With most types of public decision-making, the aim of public participation is to ensure that the public are fully consulted and that their views are genuinely taken into account. The actual decisions are generally taken by officials acting under the authority of an elected government. In some cases, however, for example where referenda or the right of legislative initiative are used, the public or NGOs are actually the decision-makers or co-decision-makers. The successful use of these instruments of "direct democracy" in a small number of countries not only provides interesting models for other countries to follow; it also suggests that involving the public in decision-making need not be limited to building public consultation into an existing decision-making process. It can mean looking at the decision-making structures themselves and developing new structures (e.g. multiple-choice "preferenda") which empower the public.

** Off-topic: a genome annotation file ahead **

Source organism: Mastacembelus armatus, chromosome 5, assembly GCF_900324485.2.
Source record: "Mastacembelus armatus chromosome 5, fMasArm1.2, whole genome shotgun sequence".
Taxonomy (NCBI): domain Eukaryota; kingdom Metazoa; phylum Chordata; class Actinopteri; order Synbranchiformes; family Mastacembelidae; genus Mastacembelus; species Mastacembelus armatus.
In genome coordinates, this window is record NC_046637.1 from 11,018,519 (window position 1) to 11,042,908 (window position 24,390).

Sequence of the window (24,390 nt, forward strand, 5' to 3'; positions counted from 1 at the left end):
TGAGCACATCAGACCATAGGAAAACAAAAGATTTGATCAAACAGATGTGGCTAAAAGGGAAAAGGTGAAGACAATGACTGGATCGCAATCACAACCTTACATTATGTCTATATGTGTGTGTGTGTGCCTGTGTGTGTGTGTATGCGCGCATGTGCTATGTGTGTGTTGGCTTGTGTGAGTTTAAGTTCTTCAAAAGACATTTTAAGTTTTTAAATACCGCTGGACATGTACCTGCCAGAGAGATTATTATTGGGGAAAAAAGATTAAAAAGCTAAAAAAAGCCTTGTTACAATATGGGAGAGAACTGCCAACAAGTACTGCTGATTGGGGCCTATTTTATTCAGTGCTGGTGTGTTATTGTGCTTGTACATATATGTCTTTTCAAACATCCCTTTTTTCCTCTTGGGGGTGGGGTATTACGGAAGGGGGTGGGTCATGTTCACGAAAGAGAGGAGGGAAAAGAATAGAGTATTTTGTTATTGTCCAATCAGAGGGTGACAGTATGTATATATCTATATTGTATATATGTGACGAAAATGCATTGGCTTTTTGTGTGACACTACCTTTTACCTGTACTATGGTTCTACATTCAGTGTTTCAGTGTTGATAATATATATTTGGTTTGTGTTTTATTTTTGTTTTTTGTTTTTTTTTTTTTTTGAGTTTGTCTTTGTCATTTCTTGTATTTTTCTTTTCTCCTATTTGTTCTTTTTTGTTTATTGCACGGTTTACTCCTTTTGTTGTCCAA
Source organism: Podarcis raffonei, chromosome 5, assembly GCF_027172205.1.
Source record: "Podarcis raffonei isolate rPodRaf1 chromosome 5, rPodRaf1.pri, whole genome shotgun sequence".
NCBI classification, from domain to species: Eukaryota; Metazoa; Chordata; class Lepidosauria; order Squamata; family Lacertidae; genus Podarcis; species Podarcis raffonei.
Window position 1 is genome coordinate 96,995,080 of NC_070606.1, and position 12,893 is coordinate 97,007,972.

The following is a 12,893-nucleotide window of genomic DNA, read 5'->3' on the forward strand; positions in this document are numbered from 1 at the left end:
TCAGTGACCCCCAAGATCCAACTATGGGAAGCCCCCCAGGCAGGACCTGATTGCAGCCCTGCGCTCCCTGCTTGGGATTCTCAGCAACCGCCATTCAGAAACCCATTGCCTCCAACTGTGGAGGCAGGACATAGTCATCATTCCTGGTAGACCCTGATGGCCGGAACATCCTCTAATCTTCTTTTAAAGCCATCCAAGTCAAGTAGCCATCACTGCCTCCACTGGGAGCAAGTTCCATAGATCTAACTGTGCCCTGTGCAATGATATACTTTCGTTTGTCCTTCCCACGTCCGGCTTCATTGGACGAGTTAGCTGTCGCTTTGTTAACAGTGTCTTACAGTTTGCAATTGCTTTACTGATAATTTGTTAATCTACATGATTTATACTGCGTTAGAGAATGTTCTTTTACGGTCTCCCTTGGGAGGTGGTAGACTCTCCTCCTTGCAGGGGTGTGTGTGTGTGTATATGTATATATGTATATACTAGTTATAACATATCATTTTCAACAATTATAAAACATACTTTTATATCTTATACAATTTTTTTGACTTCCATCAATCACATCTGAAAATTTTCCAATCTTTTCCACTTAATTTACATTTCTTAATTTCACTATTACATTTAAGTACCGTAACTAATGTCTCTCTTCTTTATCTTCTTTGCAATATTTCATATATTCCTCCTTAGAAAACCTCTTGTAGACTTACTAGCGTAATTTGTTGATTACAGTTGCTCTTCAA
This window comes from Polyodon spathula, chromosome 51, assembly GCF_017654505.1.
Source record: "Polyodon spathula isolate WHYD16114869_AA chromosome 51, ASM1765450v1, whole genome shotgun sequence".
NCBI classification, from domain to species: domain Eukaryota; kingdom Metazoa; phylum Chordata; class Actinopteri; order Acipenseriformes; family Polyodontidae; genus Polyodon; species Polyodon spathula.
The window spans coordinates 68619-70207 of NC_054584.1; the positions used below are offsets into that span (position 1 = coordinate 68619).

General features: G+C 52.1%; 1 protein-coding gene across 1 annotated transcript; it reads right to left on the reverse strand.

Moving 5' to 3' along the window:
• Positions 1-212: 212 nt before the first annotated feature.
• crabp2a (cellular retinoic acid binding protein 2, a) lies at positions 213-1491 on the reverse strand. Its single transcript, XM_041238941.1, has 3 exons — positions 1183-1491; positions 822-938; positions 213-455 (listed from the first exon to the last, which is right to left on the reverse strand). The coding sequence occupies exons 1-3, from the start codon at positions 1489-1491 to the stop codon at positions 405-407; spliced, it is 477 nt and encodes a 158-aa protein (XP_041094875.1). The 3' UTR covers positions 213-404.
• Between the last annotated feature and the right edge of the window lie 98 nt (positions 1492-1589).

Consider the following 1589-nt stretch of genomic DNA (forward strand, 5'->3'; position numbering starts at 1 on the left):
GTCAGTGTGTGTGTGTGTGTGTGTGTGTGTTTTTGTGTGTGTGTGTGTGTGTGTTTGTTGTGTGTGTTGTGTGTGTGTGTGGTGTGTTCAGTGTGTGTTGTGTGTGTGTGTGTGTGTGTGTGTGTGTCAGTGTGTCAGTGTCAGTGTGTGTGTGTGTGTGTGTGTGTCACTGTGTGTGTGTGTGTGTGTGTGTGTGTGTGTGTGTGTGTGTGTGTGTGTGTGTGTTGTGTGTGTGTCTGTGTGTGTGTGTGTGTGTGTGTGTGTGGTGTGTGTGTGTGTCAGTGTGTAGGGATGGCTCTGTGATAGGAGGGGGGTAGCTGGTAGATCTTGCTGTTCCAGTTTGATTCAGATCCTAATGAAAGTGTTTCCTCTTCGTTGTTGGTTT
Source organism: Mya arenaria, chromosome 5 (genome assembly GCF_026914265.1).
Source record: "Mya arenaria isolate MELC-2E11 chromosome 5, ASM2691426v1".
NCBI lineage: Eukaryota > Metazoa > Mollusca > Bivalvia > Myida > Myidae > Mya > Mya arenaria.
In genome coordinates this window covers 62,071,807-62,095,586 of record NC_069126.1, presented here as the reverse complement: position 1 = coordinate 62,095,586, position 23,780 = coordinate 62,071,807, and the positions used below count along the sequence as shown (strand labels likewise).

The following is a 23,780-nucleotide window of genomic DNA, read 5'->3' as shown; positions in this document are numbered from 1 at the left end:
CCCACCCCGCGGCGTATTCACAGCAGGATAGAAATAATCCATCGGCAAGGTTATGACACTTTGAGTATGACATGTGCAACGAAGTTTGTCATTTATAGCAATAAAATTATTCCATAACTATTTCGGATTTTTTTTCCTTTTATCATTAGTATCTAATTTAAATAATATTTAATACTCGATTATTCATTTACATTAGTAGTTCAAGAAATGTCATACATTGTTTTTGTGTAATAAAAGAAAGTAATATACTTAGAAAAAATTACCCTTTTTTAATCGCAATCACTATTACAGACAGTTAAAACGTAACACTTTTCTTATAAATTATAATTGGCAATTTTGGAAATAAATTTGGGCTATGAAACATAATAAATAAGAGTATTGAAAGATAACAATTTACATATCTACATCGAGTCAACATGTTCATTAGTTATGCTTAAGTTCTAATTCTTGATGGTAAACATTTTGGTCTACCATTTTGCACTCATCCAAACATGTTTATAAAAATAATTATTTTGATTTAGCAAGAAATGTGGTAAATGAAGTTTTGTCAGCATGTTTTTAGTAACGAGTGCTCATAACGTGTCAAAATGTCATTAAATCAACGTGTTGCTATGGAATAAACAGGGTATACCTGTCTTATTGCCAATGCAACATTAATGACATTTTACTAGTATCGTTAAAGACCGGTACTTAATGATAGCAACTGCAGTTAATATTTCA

Computers open up new possibilities for public involvement in decision-making. Just as the use of computer technology has transformed the way information is handled, so it could eventually have a similar impact on decision-making processes themselves.
This strategy features in the framework of Agenda 21 as formulated at UNCED (Rio de Janeiro, 1992), now coordinated by the United Nations Commission on Sustainable Development and implemented through national and local authorities. Agenda 21 recommends that countries should should encourage public participation in discussions of environmental policy and assessment.